The U.S. House of Representatives is set to consider a bill next week that aims to ban import of products from China’s Xinjiang region over concerns of forced labor.
“Next week is an important week for human rights,” said Representative Jim McGovern, the bill’s sponsor.
“… We think it’s important to move some China legislation, hopefully much of it focused on human rights. The Uyghur Forced Labor Prevention Act we want to see that get over the finish line in some form.”
The development comes at a time when US President Joe Biden is set to host a summit of democracies next week, which is seen as an effort to push back Chinese influence.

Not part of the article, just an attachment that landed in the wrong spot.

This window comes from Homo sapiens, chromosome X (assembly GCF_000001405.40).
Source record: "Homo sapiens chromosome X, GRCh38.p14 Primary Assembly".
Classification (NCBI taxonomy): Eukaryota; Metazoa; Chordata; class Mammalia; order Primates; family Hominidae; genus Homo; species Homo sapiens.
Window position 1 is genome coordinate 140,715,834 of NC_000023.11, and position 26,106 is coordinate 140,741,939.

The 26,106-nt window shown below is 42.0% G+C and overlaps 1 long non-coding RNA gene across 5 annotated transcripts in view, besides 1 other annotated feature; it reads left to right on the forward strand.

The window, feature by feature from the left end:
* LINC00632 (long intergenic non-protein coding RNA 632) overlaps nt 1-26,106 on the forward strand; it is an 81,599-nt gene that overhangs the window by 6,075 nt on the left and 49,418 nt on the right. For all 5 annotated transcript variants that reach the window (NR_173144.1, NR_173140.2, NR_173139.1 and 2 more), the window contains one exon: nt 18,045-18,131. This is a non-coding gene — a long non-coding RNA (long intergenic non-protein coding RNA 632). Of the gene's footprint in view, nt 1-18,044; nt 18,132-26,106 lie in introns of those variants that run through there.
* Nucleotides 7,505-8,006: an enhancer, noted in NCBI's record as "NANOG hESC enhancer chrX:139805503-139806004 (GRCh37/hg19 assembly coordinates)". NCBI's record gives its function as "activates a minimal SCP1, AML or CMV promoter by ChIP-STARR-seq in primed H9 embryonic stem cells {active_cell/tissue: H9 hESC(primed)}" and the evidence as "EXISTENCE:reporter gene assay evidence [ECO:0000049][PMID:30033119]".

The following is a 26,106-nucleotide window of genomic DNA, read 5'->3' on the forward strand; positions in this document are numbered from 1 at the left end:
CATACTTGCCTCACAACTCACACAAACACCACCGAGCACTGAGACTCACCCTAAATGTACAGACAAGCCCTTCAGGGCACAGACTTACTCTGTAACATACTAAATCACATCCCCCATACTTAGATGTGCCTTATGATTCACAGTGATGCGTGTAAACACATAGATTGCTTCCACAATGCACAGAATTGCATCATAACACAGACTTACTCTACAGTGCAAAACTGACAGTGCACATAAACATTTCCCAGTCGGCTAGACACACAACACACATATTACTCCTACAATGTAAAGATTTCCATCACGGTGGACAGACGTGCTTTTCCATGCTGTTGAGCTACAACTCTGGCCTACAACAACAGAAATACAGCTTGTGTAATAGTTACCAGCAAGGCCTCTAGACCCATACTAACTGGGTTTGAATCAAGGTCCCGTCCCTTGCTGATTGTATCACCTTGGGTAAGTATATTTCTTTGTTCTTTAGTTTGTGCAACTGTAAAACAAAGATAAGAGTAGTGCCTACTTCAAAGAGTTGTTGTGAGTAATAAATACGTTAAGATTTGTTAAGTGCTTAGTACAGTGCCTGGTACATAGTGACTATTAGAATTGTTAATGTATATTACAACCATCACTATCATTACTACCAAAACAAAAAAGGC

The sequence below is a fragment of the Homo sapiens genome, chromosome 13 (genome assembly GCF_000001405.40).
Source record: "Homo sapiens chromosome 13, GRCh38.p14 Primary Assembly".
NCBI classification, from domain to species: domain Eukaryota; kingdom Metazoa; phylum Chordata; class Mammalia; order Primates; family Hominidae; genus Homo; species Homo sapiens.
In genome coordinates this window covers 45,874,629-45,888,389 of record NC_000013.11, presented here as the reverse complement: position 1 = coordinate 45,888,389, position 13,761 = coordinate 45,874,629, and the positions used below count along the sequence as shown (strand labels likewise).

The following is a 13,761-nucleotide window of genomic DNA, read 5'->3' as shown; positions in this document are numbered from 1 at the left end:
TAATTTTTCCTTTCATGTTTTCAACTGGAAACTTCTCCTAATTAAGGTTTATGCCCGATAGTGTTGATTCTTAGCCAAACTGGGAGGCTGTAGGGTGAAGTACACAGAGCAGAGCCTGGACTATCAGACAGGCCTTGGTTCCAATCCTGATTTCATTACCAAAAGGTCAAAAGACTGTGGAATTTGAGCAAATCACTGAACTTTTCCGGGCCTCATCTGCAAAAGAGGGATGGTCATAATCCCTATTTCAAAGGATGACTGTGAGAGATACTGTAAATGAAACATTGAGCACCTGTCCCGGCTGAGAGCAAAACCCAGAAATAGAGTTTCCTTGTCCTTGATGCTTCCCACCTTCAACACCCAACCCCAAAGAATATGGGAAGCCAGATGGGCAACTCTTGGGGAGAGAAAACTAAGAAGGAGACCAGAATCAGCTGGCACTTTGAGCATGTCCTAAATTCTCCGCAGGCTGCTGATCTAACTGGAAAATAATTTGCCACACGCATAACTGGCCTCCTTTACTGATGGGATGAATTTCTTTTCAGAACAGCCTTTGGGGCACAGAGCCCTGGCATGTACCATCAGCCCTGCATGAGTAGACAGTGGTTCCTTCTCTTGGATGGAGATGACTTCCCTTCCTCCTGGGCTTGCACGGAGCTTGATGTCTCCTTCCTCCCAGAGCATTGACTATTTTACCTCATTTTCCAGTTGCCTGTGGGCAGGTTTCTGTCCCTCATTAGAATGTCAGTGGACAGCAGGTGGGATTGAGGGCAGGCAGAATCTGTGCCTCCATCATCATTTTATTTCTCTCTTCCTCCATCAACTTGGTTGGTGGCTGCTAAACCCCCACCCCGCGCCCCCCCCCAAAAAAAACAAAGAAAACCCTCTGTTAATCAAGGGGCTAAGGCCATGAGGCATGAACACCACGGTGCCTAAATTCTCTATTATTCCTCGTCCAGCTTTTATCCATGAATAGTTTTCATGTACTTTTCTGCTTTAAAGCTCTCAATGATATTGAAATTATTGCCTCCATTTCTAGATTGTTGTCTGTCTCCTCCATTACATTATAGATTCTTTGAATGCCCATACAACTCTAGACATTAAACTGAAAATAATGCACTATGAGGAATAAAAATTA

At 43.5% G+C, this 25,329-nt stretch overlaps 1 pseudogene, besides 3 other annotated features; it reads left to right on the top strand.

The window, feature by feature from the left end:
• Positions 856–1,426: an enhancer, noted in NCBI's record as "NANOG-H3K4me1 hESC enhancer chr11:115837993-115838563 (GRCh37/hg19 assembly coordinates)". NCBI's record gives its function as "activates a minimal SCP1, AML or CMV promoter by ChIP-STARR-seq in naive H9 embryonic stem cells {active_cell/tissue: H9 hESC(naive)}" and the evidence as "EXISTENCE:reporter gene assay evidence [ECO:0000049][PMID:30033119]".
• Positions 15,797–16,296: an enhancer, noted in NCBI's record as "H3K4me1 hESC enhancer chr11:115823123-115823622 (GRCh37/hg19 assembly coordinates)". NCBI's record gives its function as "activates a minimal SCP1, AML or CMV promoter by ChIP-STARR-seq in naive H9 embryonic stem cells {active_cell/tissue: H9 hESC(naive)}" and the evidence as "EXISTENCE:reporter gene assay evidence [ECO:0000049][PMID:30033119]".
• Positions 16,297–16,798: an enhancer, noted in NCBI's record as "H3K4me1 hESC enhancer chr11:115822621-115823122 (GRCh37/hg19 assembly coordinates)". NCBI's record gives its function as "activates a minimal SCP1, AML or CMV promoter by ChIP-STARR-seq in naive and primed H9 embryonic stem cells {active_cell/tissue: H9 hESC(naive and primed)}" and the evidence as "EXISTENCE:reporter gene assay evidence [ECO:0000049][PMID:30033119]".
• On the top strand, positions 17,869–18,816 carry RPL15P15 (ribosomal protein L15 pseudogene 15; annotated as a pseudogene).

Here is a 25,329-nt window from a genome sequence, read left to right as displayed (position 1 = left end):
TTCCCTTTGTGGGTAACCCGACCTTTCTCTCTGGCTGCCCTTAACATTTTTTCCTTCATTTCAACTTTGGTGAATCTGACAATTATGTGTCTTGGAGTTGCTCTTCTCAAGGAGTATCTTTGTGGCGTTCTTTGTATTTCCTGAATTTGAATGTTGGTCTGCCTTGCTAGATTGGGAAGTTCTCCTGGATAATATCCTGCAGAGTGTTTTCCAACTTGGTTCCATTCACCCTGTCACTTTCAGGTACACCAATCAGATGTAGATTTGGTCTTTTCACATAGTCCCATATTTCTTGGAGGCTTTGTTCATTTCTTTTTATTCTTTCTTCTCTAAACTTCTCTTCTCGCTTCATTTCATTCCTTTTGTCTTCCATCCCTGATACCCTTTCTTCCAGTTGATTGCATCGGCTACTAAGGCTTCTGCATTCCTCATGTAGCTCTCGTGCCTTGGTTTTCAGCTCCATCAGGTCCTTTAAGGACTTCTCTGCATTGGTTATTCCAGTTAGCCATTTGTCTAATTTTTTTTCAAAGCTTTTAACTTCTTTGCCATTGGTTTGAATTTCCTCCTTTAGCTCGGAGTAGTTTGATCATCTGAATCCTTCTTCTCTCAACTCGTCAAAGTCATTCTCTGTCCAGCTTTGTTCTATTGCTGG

Republican Senator Marco Rubio has persistently demanded that the bill be included as an amendment to the National Defense Authorization Act, delaying the Senate’s consideration of the massive annual bill setting policy for the Pentagon.
Once the Uyghur bill becomes law, it would create a “rebuttable presumption” that all goods from Xinjiang, where the Chinese government has set up a vast network of detention camps for Uyghurs and other Muslim groups, were made with forced labor.
Human rights groups including the United Nations have publicly acknowledged that PLA ruled China is carrying out genocide in Xinjiang.
Republicans have accused the Biden Administration of slow-walking the legislation since it would complicate the president’s renewable energy agenda.
Democrats have denied the allegation.
“I just want to see a strong, a much stronger, approach when it comes to forced labor in Xinjiang,” said Democratic Representative Dan Kildee while adding, domestic production of solar panels should be ramped up.